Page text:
Harvest Global Markets :

The world’s largest central banks are on the census that to cage inflation, they will have to set their carriage on the bumpy ride of tightening monetary policy. However, the stretch of the path is still debatable.

Although many economists claim that central banks have surged the inter-bank rates more than required, a portion of analysts firmly believes that the rise in interest rates should be greater than the rise in the inflation rate (a concept called the Taylor Principle). Taylor’s Principle is based on the notion that aggregate demand will only decline if the inflation-adjusted borrowing costs (real interest rate) in the economy will increase. Presently, central banks seem to need to adopt Taylor’s Principle. The inflation of the U.S has elevated by 500 basis points since the start of the year, while its policy rate has increased by 375 basis points only. The general price level in the U.K has been uplifted by 800 basis points, while interest rates have been hiked by 290 basis points. Similarly, the excruciating inflation in Eurozone has mounted by 1000 basis points, and the European Central Bank has increased the rates by 200 basis points up till now.

As simple as the theory sounds in literature, it is as hard to implement. Real interest rates are effective if they are forward-looking. Analysts expect the inflation rate of the U.S to linger around 5.4%over the next year, and the Federal Reserve Bank projects its terminal rate to be 4.6%, i.e., still lower than the anticipated CPI. The elephant in the room is to determine the time frame for the rates, which is quite subjective.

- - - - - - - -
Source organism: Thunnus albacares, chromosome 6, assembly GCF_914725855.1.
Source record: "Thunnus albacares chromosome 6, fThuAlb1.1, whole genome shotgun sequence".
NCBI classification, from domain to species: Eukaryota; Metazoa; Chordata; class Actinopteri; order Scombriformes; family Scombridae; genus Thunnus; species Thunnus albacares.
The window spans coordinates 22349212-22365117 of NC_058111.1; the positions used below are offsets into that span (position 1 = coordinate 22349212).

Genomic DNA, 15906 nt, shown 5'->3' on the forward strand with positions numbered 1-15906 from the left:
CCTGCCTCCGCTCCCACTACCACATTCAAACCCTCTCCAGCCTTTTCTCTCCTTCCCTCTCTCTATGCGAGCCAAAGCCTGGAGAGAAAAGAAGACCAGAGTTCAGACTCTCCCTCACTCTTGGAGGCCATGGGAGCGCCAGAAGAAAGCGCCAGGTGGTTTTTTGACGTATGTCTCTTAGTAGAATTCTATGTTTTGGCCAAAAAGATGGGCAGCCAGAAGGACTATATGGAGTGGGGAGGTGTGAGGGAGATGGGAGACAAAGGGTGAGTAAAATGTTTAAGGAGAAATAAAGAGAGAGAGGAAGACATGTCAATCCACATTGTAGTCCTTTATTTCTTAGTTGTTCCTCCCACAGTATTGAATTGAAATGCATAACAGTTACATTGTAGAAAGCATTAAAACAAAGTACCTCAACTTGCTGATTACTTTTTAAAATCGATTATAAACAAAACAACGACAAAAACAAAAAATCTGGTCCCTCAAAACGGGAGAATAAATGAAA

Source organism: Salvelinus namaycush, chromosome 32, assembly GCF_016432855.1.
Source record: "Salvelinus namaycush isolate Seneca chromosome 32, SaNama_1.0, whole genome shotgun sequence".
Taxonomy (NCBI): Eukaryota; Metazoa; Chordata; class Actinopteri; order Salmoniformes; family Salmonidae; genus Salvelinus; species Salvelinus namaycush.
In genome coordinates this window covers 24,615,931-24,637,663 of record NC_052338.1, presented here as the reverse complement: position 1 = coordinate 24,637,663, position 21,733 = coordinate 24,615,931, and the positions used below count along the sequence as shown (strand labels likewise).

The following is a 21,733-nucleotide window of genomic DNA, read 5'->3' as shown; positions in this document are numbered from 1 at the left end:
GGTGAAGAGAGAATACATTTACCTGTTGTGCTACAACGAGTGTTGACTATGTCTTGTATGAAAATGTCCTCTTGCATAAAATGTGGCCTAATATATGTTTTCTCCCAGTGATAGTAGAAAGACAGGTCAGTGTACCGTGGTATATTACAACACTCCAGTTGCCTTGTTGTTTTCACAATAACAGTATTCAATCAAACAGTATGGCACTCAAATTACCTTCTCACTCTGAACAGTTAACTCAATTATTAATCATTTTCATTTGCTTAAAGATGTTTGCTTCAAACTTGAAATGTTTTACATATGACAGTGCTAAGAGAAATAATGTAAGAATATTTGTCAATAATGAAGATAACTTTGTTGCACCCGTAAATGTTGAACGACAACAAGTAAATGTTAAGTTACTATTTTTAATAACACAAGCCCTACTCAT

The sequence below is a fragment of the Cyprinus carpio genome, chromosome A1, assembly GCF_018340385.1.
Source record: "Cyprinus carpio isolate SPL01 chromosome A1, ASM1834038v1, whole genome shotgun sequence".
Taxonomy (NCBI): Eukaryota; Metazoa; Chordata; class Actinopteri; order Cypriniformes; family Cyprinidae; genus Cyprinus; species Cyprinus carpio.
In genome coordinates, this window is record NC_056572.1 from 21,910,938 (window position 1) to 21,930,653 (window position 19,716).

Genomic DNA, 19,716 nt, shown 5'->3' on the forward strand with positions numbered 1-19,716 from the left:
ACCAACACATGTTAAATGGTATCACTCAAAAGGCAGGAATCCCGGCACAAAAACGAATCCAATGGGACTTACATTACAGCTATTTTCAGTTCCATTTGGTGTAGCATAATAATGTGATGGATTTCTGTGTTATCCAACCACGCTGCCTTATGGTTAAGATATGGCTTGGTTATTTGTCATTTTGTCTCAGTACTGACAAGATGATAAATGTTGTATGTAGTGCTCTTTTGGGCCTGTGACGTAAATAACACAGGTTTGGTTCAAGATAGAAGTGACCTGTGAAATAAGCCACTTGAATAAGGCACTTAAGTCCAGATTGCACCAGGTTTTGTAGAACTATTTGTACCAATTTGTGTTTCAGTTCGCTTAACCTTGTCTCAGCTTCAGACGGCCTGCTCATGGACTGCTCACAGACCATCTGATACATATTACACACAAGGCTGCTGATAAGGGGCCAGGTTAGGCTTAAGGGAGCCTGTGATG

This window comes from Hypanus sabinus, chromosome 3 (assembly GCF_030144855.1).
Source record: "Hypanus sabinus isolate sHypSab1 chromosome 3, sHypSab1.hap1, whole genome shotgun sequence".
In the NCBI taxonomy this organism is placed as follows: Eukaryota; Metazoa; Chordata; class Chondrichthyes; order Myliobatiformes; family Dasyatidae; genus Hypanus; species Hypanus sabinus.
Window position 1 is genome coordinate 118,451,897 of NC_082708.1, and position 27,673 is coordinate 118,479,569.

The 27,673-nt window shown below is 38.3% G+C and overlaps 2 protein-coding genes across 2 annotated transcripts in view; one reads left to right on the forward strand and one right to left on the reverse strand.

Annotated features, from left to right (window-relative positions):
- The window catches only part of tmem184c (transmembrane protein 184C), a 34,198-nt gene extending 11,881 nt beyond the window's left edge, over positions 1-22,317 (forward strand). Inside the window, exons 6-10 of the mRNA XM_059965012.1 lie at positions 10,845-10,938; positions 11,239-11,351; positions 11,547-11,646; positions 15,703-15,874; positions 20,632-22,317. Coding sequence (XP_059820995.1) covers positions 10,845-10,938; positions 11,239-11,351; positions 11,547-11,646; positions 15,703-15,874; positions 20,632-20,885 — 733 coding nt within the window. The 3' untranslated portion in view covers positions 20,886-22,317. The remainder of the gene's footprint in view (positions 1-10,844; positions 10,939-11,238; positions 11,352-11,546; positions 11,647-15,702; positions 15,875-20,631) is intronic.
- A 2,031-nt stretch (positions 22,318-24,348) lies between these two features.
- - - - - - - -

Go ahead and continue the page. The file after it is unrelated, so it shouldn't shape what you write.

Another school of thought denies Taylor’s principles and asserts that the multiplier impact of even the slightest interest rate hike takes time to reveal. By the time central banks are finished advancing their rates, it may be too late for the economy to recover.

No matter what policies are adopted, one fact is crystal clear inflation is like a dislocated shoulder that requires painful means to fix.

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